Long-time Ken Loach and Paul Greengrass collaborator, Barry Ackroyd was nominated for Best Cinematography on Kathryn Bigelow's The Hurt Locker in 2010.
|The Hurt Locker versus Avatar was a good story at the Oscars that year. Kathryn Bigelow and Jim Cameron had been partners so there was some intrigue in that, and we were the smallest grossing film to have won an Oscar. My wife and I sat pretty close to the stage next to Sigourney Weaver, who I think I called ‘Joanne’ - I’m not very good with faces and names - and when the moment came and they gave the cinematography award to Mauro Fiore for Avatar she looked at me and said: 'What! It was an animation! Only 25 per cent of it was film.' She was very nice about it. To be honest, I don’t think The Hurt Locker was the best cinematography that year - White Ribbon should have won; it was a fantastic piece of work - but it was good enough to win us six Oscars. It was great that we got ourselves in the position to win so many awards, against the might of all the other films and without the publicity. After all, The Hurt Locker only screened in four cinemas in New York when it was released the previous June. |
The invitation say that you have to be at the theatre for 3.30pm and we arrived early because there was no traffic and went inside where you have to buy yourself a glass of champagne. It’s not like the BAFTAs; you genuinely have to buy your own drink. I didn’t actually have any cash on me, so I had to get someone to buy one for me. The really weird thing is during the commercial breaks. Everyone gets up and goes for a drink and then these people will come and sit in for you. I found that very strange. They’re all actors or wannabe actors and they look like they belong there.Instead of goodie bags they have gifting suites where you find out who’s giving stuff away, phone them up and tell them you’re a nominee and that you’re coming round. I really hate all those things, to be honest. So many of these people have so much money, they really don’t need the gifts. I’m just like the rest of the crew to be honest – it’s great to go get an award, but I’ve never done stuff like this to win one. I do it because I love making films.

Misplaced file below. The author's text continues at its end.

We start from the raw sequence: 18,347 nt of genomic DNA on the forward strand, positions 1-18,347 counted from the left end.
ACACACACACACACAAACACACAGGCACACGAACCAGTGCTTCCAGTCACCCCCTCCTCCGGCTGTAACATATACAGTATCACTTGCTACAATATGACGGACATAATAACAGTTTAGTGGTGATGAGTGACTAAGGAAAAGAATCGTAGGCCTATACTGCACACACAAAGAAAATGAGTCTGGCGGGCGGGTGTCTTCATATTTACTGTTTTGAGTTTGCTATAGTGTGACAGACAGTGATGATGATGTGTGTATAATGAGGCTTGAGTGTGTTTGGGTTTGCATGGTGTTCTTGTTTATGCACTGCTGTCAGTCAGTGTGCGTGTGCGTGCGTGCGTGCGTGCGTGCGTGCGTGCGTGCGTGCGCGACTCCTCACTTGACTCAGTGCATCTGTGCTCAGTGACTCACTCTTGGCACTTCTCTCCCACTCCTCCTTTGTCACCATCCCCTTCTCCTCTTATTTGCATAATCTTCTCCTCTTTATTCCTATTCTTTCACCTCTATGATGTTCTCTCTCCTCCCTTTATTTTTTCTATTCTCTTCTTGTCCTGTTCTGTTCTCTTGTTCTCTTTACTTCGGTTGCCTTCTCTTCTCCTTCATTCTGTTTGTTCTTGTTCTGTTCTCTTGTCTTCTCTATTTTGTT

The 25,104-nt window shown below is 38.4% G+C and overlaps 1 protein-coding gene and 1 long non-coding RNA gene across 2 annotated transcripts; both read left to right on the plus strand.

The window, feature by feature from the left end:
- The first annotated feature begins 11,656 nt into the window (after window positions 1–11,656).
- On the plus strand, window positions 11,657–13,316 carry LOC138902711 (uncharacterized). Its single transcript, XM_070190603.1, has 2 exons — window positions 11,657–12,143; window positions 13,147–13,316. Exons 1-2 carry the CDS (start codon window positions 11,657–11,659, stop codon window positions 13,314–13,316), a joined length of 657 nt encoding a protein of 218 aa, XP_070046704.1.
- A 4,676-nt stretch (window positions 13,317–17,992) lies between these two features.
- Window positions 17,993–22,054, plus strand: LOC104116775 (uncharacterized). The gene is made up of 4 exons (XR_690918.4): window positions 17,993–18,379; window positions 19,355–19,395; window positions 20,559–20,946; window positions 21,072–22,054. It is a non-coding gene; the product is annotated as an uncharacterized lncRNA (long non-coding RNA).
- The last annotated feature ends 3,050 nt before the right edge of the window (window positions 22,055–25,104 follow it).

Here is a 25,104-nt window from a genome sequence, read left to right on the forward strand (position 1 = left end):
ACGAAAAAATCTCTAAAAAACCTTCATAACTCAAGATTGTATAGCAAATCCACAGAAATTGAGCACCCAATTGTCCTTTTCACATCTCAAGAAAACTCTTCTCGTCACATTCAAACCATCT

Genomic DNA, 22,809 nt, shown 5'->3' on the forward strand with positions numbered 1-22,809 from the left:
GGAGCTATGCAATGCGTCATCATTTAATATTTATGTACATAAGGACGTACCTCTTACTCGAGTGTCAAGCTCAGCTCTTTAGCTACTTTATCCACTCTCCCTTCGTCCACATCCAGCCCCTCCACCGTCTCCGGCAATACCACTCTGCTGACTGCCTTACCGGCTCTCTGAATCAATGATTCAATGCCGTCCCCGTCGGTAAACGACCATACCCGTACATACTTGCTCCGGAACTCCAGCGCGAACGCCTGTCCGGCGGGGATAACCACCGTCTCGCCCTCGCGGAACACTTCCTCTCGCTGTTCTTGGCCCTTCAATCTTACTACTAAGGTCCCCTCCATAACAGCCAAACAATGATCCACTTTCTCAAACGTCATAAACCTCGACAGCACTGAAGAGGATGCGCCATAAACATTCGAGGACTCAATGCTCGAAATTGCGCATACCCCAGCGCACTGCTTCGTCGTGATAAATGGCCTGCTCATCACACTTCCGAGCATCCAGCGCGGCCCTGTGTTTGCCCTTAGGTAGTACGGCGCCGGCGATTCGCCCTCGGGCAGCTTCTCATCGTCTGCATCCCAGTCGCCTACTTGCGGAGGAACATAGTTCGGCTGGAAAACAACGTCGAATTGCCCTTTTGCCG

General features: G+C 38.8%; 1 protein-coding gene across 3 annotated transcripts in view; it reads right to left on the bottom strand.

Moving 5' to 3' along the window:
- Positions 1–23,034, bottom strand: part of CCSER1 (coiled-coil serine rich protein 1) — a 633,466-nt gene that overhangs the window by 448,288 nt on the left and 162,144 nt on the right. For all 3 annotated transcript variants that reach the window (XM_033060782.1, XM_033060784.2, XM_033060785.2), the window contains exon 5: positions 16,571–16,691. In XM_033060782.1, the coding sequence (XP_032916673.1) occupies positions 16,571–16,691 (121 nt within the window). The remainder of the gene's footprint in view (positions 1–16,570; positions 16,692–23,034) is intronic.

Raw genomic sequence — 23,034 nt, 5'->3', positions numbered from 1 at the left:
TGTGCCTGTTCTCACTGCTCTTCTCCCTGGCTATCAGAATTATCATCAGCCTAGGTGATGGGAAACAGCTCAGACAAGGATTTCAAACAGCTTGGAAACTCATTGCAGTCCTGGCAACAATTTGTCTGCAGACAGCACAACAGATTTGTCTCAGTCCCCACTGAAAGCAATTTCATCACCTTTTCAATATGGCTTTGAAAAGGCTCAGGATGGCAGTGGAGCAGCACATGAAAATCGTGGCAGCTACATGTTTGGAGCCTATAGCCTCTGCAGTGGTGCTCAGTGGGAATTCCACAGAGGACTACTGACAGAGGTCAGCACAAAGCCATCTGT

When you’re someone who’s usually behind the camera it’s a lot different being in front of it. I wonder how Meryl Streep must feel, she’s been nominated about 15 times! She’s had the experience; I haven’t. I didn’t even have a speech ready - I had no idea what I was going to say. It was kind of a relief not to be called up as Best Cinematographer, but when we won Best Film Anthony Mackie picked me up and threw me on stage, so I was up there with Tom Hanks and the other actors, and the writer, Mark Boal. It was quite special. We then jumped into our limo and headed to the Vanity Fair party but when we got there my wife and I looked at each other and decided just to go back to the hotel and finish a bottle of champagne instead. It’s all a bit too much. By then it was long gone – the film had been two years before – and I was about to start on Coriolanus the following Monday in Belgrade, so I was ready to move on.